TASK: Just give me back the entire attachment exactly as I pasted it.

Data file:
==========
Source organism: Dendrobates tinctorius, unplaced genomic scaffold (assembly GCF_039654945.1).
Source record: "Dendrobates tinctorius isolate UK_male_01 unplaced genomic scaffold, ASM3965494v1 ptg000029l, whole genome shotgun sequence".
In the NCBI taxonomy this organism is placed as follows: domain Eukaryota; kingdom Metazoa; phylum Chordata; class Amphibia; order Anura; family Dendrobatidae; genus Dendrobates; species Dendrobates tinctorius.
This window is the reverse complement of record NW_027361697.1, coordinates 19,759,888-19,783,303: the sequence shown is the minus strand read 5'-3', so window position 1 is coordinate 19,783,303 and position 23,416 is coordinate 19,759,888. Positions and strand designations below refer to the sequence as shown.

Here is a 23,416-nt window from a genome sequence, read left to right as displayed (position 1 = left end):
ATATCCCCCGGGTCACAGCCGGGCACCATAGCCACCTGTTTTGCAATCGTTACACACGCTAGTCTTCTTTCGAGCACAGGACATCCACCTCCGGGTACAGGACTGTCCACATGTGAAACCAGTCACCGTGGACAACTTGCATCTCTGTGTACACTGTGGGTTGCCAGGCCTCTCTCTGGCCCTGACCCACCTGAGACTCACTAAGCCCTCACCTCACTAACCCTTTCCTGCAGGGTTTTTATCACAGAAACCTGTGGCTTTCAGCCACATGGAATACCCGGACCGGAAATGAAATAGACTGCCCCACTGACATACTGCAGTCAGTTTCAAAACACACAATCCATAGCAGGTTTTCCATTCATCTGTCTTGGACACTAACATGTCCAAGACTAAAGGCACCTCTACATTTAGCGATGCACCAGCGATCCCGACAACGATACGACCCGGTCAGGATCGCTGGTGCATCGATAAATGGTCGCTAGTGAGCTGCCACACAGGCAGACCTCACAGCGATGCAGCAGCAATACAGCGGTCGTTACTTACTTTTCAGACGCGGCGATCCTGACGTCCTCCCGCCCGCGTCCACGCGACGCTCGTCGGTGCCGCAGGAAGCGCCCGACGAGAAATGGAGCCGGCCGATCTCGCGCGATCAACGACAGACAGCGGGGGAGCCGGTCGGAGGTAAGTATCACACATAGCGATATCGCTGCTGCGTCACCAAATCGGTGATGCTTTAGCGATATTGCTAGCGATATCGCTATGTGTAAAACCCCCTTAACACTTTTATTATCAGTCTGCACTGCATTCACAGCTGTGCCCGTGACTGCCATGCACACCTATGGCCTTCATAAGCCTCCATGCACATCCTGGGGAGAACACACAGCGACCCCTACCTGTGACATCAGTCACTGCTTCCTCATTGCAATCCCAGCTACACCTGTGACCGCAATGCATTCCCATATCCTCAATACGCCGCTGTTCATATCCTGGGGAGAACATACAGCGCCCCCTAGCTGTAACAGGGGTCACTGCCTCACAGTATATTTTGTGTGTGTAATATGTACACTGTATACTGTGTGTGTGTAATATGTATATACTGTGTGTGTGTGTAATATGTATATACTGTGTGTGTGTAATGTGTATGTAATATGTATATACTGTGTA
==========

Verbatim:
Source organism: Dendrobates tinctorius, unplaced genomic scaffold (assembly GCF_039654945.1).
Source record: "Dendrobates tinctorius isolate UK_male_01 unplaced genomic scaffold, ASM3965494v1 ptg000029l, whole genome shotgun sequence".
In the NCBI taxonomy this organism is placed as follows: domain Eukaryota; kingdom Metazoa; phylum Chordata; class Amphibia; order Anura; family Dendrobatidae; genus Dendrobates; species Dendrobates tinctorius.
This window is the reverse complement of record NW_027361697.1, coordinates 19,759,888-19,783,303: the sequence shown is the minus strand read 5'-3', so window position 1 is coordinate 19,783,303 and position 23,416 is coordinate 19,759,888. Positions and strand designations below refer to the sequence as shown.

Here is a 23,416-nt window from a genome sequence, read left to right as displayed (position 1 = left end):
ATATCCCCCGGGTCACAGCCGGGCACCATAGCCACCTGTTTTGCAATCGTTACACACGCTAGTCTTCTTTCGAGCACAGGACATCCACCTCCGGGTACAGGACTGTCCACATGTGAAACCAGTCACCGTGGACAACTTGCATCTCTGTGTACACTGTGGGTTGCCAGGCCTCTCTCTGGCCCTGACCCACCTGAGACTCACTAAGCCCTCACCTCACTAACCCTTTCCTGCAGGGTTTTTATCACAGAAACCTGTGGCTTTCAGCCACATGGAATACCCGGACCGGAAATGAAATAGACTGCCCCACTGACATACTGCAGTCAGTTTCAAAACACACAATCCATAGCAGGTTTTCCATTCATCTGTCTTGGACACTAACATGTCCAAGACTAAAGGCACCTCTACATTTAGCGATGCACCAGCGATCCCGACAACGATACGACCCGGTCAGGATCGCTGGTGCATCGATAAATGGTCGCTAGTGAGCTGCCACACAGGCAGACCTCACAGCGATGCAGCAGCAATACAGCGGTCGTTACTTACTTTTCAGACGCGGCGATCCTGACGTCCTCCCGCCCGCGTCCACGCGACGCTCGTCGGTGCCGCAGGAAGCGCCCGACGAGAAATGGAGCCGGCCGATCTCGCGCGATCAACGACAGACAGCGGGGGAGCCGGTCGGAGGTAAGTATCACACATAGCGATATCGCTGCTGCGTCACCAAATCGGTGATGCTTTAGCGATATTGCTAGCGATATCGCTATGTGTAAAACCCCCTTAACACTTTTATTATCAGTCTGCACTGCATTCACAGCTGTGCCCGTGACTGCCATGCACACCTATGGCCTTCATAAGCCTCCATGCACATCCTGGGGAGAACACACAGCGACCCCTACCTGTGACATCAGTCACTGCTTCCTCATTGCAATCCCAGCTACACCTGTGACCGCAATGCATTCCCATATCCTCAATACGCCGCTGTTCATATCCTGGGGAGAACATACAGCGCCCCCTAGCTGTAACAGGGGTCACTGCCTCACAGTATATTTTGTGTGTGTAATATGTACACTGTATACTGTGTGTGTGTAATATGTATATACTGTGTGTGTGTGTAATATGTATATACTGTGTGTGTGTAATGTGTATGTAATATGTATATACTGTGTA